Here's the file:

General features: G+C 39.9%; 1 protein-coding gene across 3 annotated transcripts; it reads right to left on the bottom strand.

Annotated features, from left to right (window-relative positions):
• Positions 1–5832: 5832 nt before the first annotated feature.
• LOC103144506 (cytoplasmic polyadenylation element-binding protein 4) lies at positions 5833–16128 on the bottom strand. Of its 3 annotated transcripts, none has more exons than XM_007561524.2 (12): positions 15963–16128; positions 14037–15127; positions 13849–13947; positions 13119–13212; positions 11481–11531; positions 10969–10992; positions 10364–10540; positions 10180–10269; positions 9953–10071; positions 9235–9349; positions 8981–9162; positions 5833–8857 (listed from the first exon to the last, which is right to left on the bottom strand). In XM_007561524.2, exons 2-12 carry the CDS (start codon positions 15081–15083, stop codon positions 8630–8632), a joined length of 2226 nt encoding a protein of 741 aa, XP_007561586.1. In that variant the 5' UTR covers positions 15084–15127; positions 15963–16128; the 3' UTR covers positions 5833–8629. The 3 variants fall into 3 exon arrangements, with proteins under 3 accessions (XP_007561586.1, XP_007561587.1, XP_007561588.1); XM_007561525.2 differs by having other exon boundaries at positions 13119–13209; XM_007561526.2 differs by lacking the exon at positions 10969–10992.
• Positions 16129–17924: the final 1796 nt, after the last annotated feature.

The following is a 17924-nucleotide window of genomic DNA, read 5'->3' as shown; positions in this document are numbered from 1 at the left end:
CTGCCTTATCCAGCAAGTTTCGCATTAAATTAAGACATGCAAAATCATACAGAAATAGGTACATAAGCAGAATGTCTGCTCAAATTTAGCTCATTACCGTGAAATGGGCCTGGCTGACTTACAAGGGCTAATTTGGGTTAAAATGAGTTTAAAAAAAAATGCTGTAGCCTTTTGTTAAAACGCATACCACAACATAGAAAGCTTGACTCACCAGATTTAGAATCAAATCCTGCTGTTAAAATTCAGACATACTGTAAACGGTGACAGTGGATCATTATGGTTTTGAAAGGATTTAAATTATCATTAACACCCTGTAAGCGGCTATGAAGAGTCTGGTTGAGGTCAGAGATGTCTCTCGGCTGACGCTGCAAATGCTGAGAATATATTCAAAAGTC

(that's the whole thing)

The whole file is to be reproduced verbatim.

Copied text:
General features: G+C 39.9%; 1 protein-coding gene across 3 annotated transcripts; it reads right to left on the bottom strand.

Annotated features, from left to right (window-relative positions):
• Positions 1–5832: 5832 nt before the first annotated feature.
• LOC103144506 (cytoplasmic polyadenylation element-binding protein 4) lies at positions 5833–16128 on the bottom strand. Of its 3 annotated transcripts, none has more exons than XM_007561524.2 (12): positions 15963–16128; positions 14037–15127; positions 13849–13947; positions 13119–13212; positions 11481–11531; positions 10969–10992; positions 10364–10540; positions 10180–10269; positions 9953–10071; positions 9235–9349; positions 8981–9162; positions 5833–8857 (listed from the first exon to the last, which is right to left on the bottom strand). In XM_007561524.2, exons 2-12 carry the CDS (start codon positions 15081–15083, stop codon positions 8630–8632), a joined length of 2226 nt encoding a protein of 741 aa, XP_007561586.1. In that variant the 5' UTR covers positions 15084–15127; positions 15963–16128; the 3' UTR covers positions 5833–8629. The 3 variants fall into 3 exon arrangements, with proteins under 3 accessions (XP_007561586.1, XP_007561587.1, XP_007561588.1); XM_007561525.2 differs by having other exon boundaries at positions 13119–13209; XM_007561526.2 differs by lacking the exon at positions 10969–10992.
• Positions 16129–17924: the final 1796 nt, after the last annotated feature.

The following is a 17924-nucleotide window of genomic DNA, read 5'->3' as shown; positions in this document are numbered from 1 at the left end:
CTGCCTTATCCAGCAAGTTTCGCATTAAATTAAGACATGCAAAATCATACAGAAATAGGTACATAAGCAGAATGTCTGCTCAAATTTAGCTCATTACCGTGAAATGGGCCTGGCTGACTTACAAGGGCTAATTTGGGTTAAAATGAGTTTAAAAAAAAATGCTGTAGCCTTTTGTTAAAACGCATACCACAACATAGAAAGCTTGACTCACCAGATTTAGAATCAAATCCTGCTGTTAAAATTCAGACATACTGTAAACGGTGACAGTGGATCATTATGGTTTTGAAAGGATTTAAATTATCATTAACACCCTGTAAGCGGCTATGAAGAGTCTGGTTGAGGTCAGAGATGTCTCTCGGCTGACGCTGCAAATGCTGAGAATATATTCAAAAGTC